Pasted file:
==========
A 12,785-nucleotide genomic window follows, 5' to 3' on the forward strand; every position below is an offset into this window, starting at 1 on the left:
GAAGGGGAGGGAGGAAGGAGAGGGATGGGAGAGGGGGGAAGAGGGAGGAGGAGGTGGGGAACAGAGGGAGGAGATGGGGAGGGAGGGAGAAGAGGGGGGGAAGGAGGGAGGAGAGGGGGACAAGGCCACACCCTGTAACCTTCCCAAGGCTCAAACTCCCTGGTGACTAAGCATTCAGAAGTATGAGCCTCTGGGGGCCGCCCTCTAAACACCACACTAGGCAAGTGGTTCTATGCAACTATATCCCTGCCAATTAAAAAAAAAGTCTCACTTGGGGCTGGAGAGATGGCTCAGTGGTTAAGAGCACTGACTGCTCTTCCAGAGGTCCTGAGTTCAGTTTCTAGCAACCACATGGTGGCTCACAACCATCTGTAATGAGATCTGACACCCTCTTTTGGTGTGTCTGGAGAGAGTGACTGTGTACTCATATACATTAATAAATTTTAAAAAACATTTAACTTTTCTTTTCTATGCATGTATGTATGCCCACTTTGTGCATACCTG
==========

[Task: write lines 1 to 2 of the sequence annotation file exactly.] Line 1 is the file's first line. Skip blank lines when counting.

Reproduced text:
A 12,785-nucleotide genomic window follows, 5' to 3' on the forward strand; every position below is an offset into this window, starting at 1 on the left:
GAAGGGGAGGGAGGAAGGAGAGGGATGGGAGAGGGGGGAAGAGGGAGGAGGAGGTGGGGAACAGAGGGAGGAGATGGGGAGGGAGGGAGAAGAGGGGGGGAAGGAGGGAGGAGAGGGGGACAAGGCCACACCCTGTAACCTTCCCAAGGCTCAAACTCCCTGGTGACTAAGCATTCAGAAGTATGAGCCTCTGGGGGCCGCCCTCTAAACACCACACTAGGCAAGTGGTTCTATGCAACTATATCCCTGCCAATTAAAAAAAAAGTCTCACTTGGGGCTGGAGAGATGGCTCAGTGGTTAAGAGCACTGACTGCTCTTCCAGAGGTCCTGAGTTCAGTTTCTAGCAACCACATGGTGGCTCACAACCATCTGTAATGAGATCTGACACCCTCTTTTGGTGTGTCTGGAGAGAGTGACTGTGTACTCATATACATTAATAAATTTTAAAAAACATTTAACTTTTCTTTTCTATGCATGTATGTATGCCCACTTTGTGCATACCTG